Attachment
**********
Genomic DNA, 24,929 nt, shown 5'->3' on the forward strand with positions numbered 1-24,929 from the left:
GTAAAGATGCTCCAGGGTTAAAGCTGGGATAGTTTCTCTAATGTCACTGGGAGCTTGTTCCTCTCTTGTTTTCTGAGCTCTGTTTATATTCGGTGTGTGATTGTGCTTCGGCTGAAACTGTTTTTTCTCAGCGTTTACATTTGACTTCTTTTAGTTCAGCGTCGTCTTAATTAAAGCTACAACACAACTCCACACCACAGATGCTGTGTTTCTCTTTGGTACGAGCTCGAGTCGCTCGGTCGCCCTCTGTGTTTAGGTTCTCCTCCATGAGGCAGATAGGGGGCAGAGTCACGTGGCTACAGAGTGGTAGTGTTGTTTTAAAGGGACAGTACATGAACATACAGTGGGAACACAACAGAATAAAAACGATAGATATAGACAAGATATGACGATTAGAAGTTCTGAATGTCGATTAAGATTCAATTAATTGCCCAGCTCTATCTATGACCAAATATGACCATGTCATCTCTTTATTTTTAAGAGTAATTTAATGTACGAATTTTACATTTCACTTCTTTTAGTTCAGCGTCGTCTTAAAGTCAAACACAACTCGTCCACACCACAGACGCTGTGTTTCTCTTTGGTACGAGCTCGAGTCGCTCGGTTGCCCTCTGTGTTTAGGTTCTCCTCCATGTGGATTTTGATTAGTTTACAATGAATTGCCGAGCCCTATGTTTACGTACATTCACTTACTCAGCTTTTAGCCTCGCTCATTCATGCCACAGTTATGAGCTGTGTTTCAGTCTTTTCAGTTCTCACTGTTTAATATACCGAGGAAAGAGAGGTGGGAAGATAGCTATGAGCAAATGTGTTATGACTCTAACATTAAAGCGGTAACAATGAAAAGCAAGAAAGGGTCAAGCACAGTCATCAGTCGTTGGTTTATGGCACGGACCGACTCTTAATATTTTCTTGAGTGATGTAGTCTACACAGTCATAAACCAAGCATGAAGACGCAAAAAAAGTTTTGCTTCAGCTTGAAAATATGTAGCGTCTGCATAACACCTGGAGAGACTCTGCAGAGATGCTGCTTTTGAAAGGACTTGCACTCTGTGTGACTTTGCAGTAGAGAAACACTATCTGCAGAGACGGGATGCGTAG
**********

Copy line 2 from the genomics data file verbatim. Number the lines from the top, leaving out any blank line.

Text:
GTAAAGATGCTCCAGGGTTAAAGCTGGGATAGTTTCTCTAATGTCACTGGGAGCTTGTTCCTCTCTTGTTTTCTGAGCTCTGTTTATATTCGGTGTGTGATTGTGCTTCGGCTGAAACTGTTTTTTCTCAGCGTTTACATTTGACTTCTTTTAGTTCAGCGTCGTCTTAATTAAAGCTACAACACAACTCCACACCACAGATGCTGTGTTTCTCTTTGGTACGAGCTCGAGTCGCTCGGTCGCCCTCTGTGTTTAGGTTCTCCTCCATGAGGCAGATAGGGGGCAGAGTCACGTGGCTACAGAGTGGTAGTGTTGTTTTAAAGGGACAGTACATGAACATACAGTGGGAACACAACAGAATAAAAACGATAGATATAGACAAGATATGACGATTAGAAGTTCTGAATGTCGATTAAGATTCAATTAATTGCCCAGCTCTATCTATGACCAAATATGACCATGTCATCTCTTTATTTTTAAGAGTAATTTAATGTACGAATTTTACATTTCACTTCTTTTAGTTCAGCGTCGTCTTAAAGTCAAACACAACTCGTCCACACCACAGACGCTGTGTTTCTCTTTGGTACGAGCTCGAGTCGCTCGGTTGCCCTCTGTGTTTAGGTTCTCCTCCATGTGGATTTTGATTAGTTTACAATGAATTGCCGAGCCCTATGTTTACGTACATTCACTTACTCAGCTTTTAGCCTCGCTCATTCATGCCACAGTTATGAGCTGTGTTTCAGTCTTTTCAGTTCTCACTGTTTAATATACCGAGGAAAGAGAGGTGGGAAGATAGCTATGAGCAAATGTGTTATGACTCTAACATTAAAGCGGTAACAATGAAAAGCAAGAAAGGGTCAAGCACAGTCATCAGTCGTTGGTTTATGGCACGGACCGACTCTTAATATTTTCTTGAGTGATGTAGTCTACACAGTCATAAACCAAGCATGAAGACGCAAAAAAAGTTTTGCTTCAGCTTGAAAATATGTAGCGTCTGCATAACACCTGGAGAGACTCTGCAGAGATGCTGCTTTTGAAAGGACTTGCACTCTGTGTGACTTTGCAGTAGAGAAACACTATCTGCAGAGACGGGATGCGTAG